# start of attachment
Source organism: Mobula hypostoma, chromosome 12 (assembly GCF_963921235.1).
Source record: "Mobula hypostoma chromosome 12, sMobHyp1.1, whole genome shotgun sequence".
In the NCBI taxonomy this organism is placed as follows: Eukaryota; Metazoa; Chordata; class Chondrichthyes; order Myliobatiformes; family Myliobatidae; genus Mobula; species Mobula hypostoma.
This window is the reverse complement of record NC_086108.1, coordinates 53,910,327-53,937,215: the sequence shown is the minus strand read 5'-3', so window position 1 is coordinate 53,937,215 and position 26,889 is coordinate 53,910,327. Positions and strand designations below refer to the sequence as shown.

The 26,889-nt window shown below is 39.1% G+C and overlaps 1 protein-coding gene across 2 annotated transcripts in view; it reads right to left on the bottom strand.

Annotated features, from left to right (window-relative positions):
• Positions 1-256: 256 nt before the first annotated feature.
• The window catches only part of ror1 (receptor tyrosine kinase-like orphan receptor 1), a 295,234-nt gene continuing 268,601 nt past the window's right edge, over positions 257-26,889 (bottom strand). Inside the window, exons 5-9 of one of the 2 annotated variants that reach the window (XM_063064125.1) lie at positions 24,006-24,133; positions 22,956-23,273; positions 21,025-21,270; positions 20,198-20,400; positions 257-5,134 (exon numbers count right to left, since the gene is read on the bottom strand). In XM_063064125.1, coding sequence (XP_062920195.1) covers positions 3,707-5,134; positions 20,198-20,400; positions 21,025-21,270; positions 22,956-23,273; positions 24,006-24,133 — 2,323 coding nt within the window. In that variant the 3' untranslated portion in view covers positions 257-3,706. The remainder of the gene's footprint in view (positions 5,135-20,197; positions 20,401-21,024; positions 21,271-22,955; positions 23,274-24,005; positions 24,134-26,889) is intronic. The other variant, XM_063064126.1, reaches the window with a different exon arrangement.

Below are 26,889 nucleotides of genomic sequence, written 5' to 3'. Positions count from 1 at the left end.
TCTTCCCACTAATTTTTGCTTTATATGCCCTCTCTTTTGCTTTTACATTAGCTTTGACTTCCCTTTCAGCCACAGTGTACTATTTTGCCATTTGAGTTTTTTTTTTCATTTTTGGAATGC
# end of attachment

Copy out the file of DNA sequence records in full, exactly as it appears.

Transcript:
Source organism: Mobula hypostoma, chromosome 12 (assembly GCF_963921235.1).
Source record: "Mobula hypostoma chromosome 12, sMobHyp1.1, whole genome shotgun sequence".
In the NCBI taxonomy this organism is placed as follows: Eukaryota; Metazoa; Chordata; class Chondrichthyes; order Myliobatiformes; family Myliobatidae; genus Mobula; species Mobula hypostoma.
This window is the reverse complement of record NC_086108.1, coordinates 53,910,327-53,937,215: the sequence shown is the minus strand read 5'-3', so window position 1 is coordinate 53,937,215 and position 26,889 is coordinate 53,910,327. Positions and strand designations below refer to the sequence as shown.

The 26,889-nt window shown below is 39.1% G+C and overlaps 1 protein-coding gene across 2 annotated transcripts in view; it reads right to left on the bottom strand.

Annotated features, from left to right (window-relative positions):
• Positions 1-256: 256 nt before the first annotated feature.
• The window catches only part of ror1 (receptor tyrosine kinase-like orphan receptor 1), a 295,234-nt gene continuing 268,601 nt past the window's right edge, over positions 257-26,889 (bottom strand). Inside the window, exons 5-9 of one of the 2 annotated variants that reach the window (XM_063064125.1) lie at positions 24,006-24,133; positions 22,956-23,273; positions 21,025-21,270; positions 20,198-20,400; positions 257-5,134 (exon numbers count right to left, since the gene is read on the bottom strand). In XM_063064125.1, coding sequence (XP_062920195.1) covers positions 3,707-5,134; positions 20,198-20,400; positions 21,025-21,270; positions 22,956-23,273; positions 24,006-24,133 — 2,323 coding nt within the window. In that variant the 3' untranslated portion in view covers positions 257-3,706. The remainder of the gene's footprint in view (positions 5,135-20,197; positions 20,401-21,024; positions 21,271-22,955; positions 23,274-24,005; positions 24,134-26,889) is intronic. The other variant, XM_063064126.1, reaches the window with a different exon arrangement.

Below are 26,889 nucleotides of genomic sequence, written 5' to 3'. Positions count from 1 at the left end.
TCTTCCCACTAATTTTTGCTTTATATGCCCTCTCTTTTGCTTTTACATTAGCTTTGACTTCCCTTTCAGCCACAGTGTACTATTTTGCCATTTGAGTTTTTTTTTTCATTTTTGGAATGC